Saturday, May 28, 2016

Classics: A Memorial Day Salute By Lauren Ennis

Originally a Southern event designated to honor Confederate veterans of the Civil War, Memorial Day went on to become a nationally recognized holiday in the United States, which now honors all American veterans. While today the true meaning of the holiday is too often lost amidst the barbeques, beach days, and block parties that it has since become associated with, it remains at its heart a commemoration of the bravery and sacrifice of our men and women in uniform. Below are three films that celebrate and honor America’s men and women in arms and all that they stand for.
Kiss this man's feet!

PATTON: Part biography and part war epic, 1970’s Patton remains an invigorating mix of the best of both genres. The film covers the years that General George S. Patton (George C Scott) spent as one of the nation’s most skilled and controversial military leaders in WWII. Throughout the film, Scott captures Patton’s brilliance and insatiable drive with equal skill, and brings the colorful and complex general to life. While lauded as one of the nation’s most successful military leaders, Patton’s career was fraught with controversy as he alienated allied leaders whom he regarded as professional rivals, and continually disobeyed Washington’s orders. The film successfully makes him a by turns frustrating and inspiring, but always fascinating character and does full justice to his complicated life and career. The film portrays the war with the same nuance that it affords its protagonist by highlighting both the animosity that existed between the allies and the political machinations that divided the war effort. The supporting cast turns in uniformly excellent performances with particularly notable turns from Karl Malden as Patton’s beleaguered right-hand man, Major General Omar Bradley, and Michael Bates as his greatest rival, smug British general Bernard Montgomery. The film’s opening sequence featuring Patton delivering a passionate speech to his troops in front of a massive American flag remains nothing short of iconic, even today, and its message of resilience continues to resonate. While the film closes with the observation that ‘all glory is fleeting’ Patton remains an example of cinema at its most glorious.
Houdini's got nothing on these guys

THE GREAT ESCAPE: Based upon another true story from WWII, 1963’s The Great Escape chronicles the mass escape from German prison camp Stalag Luft III in 1943. The film begins with the SS moving its most skilled and determined prisoners of war to a high security prison in hopes of preventing their escape. What the SS fails to account for is the fact that by placing so many ‘escape artists’ in one facility they have in fact made continued, and even more sophisticated, escape plans inevitable. The film then follows the diverse group of allied prisoners as they overcome their many differences and forge a plan for the ultimate escape. While the plot of the film follows a familiar pattern, the fact-based fate of the famed fifty escapees remains tragically poignant. Similarly the prisoners’ efforts to obtain freedom not only for themselves, but also for each of their comrades, remain an inspiring testament to the power of teamwork and camaraderie in the face even the greatest of adversity. The film’s ensemble cast brilliantly brings the story of the fifty to life with standout performances from Steve McQueen as American loner Capt. Virgil Hilts, whose repeated stays in solitary confinement earn him the nickname ‘cooler king’ and Richard Attenborough as RAF squadron leader Roger Bartlett, whose leadership earns him the codename ‘big x’. The film’s chase scene featuring McQueen attempting to elude the SS on a motorcycle and its signature tune continue to be imitated and parodied, but have yet to be equaled. For a truly great war film, look no further than The Great Escape.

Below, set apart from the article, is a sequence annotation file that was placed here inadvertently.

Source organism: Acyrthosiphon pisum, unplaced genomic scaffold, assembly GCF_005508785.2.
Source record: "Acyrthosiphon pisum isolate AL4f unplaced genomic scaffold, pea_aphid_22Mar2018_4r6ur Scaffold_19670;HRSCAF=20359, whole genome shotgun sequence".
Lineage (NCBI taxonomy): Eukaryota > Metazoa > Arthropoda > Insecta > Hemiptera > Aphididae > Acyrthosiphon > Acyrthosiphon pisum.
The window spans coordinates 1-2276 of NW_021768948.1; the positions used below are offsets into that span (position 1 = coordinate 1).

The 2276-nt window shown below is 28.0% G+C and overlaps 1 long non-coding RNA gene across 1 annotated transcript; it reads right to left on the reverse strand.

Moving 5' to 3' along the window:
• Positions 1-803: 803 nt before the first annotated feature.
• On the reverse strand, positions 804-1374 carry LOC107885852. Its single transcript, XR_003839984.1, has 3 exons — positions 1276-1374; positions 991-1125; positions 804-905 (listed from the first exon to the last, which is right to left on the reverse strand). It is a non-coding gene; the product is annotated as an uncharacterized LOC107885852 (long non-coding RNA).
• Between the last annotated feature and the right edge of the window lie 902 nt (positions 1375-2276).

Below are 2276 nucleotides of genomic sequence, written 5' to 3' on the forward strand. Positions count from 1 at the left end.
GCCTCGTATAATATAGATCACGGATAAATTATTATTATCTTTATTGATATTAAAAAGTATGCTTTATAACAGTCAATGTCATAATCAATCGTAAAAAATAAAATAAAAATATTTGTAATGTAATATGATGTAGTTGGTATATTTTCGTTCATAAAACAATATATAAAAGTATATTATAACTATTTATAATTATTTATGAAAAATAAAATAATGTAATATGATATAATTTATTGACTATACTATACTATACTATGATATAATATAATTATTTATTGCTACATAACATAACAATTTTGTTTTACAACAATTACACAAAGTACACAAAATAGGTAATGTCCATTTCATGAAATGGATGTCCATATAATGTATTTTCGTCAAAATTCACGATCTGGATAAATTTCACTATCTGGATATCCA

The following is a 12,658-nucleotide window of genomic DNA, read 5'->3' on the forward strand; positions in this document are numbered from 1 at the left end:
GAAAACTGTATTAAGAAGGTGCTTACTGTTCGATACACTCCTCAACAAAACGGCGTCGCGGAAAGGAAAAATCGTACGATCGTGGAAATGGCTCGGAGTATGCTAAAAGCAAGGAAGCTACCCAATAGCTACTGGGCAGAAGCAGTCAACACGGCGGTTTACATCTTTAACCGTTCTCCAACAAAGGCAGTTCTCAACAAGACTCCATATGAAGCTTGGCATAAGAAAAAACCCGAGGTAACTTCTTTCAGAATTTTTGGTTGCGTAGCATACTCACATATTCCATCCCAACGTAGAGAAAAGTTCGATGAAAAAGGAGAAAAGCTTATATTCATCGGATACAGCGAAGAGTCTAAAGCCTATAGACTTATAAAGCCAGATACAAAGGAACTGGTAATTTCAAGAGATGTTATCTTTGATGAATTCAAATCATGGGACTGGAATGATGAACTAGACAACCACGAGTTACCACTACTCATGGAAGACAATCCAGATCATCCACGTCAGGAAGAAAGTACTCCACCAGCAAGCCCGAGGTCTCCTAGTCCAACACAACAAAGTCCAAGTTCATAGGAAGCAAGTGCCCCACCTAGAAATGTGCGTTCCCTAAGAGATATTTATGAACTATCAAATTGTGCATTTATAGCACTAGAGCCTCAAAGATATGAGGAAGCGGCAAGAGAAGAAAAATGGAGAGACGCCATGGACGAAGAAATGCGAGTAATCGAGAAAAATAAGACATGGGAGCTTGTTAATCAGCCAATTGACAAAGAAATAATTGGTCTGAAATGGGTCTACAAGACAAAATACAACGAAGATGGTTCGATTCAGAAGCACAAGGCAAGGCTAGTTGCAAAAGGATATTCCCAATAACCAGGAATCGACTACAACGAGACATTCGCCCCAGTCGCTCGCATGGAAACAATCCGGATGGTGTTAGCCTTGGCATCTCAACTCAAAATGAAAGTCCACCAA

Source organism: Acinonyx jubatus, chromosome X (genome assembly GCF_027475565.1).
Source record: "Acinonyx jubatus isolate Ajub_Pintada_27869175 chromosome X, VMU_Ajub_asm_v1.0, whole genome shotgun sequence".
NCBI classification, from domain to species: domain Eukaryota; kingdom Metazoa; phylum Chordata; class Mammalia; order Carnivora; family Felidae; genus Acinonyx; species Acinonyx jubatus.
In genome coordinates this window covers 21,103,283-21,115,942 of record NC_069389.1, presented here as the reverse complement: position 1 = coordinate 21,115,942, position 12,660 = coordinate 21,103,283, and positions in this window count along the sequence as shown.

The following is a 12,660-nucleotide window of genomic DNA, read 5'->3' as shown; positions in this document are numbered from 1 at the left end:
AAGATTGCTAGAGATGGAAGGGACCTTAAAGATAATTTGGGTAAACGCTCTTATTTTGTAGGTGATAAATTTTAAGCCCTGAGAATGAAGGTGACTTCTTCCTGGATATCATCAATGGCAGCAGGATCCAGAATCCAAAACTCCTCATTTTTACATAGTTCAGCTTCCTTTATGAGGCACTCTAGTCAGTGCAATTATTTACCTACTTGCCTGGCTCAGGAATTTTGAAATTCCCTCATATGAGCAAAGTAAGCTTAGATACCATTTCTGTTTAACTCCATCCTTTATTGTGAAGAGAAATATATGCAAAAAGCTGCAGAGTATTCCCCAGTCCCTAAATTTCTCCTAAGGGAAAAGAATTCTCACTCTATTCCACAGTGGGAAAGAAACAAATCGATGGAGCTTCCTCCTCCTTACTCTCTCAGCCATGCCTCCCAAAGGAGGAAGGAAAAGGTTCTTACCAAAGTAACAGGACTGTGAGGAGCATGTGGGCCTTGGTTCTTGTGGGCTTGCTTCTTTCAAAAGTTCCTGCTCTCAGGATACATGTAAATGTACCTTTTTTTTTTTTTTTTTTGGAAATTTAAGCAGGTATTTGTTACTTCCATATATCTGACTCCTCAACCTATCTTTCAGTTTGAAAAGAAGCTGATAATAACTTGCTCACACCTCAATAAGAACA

And you thought he was strictly a comic actor

BEHIND ENEMY LINES: This action-packed true-story explores the United States’ involvement in the Bosnian War of the 1990’s, a conflict that is largely ignored by Hollywood. The film begins with US naval Lieutenant Chris Burnett (Owen Wilson) contemplating returning to civilian life after becoming disillusioned with the military and the political bureaucracy that has ordered the military to remain largely neutral in Bosnia. Later, however, Burnett is given the chance to take matters into his own hands when he captures evidence of the atrocities that are being committed by the Bosnian-Serb army. Before he can turn the crucial evidence over to his superiors, however, his plane is shot down and crash lands in Bosnia. He then witnesses the execution of his co-pilot at the hands of the Bosnian-Serb army and is forced on the run after narrowly escaping with his life. The film then chronicles his journey of survival through enemy territory as he struggles to return home and expose the genocide that he has discovered. While the film takes liberties with the facts of the Mkronjic Grad Incident, which its plot is based upon, it does succeed in bringing attention to a conflict that is often misunderstood. The film also succeeds in providing insight into the ways that political and military agendas can contradict and come into conflict with one another even as both struggle to reach a solution that is best for the country. For an action-packed look at modern warfare, take a journey Behind Enemy Lines.

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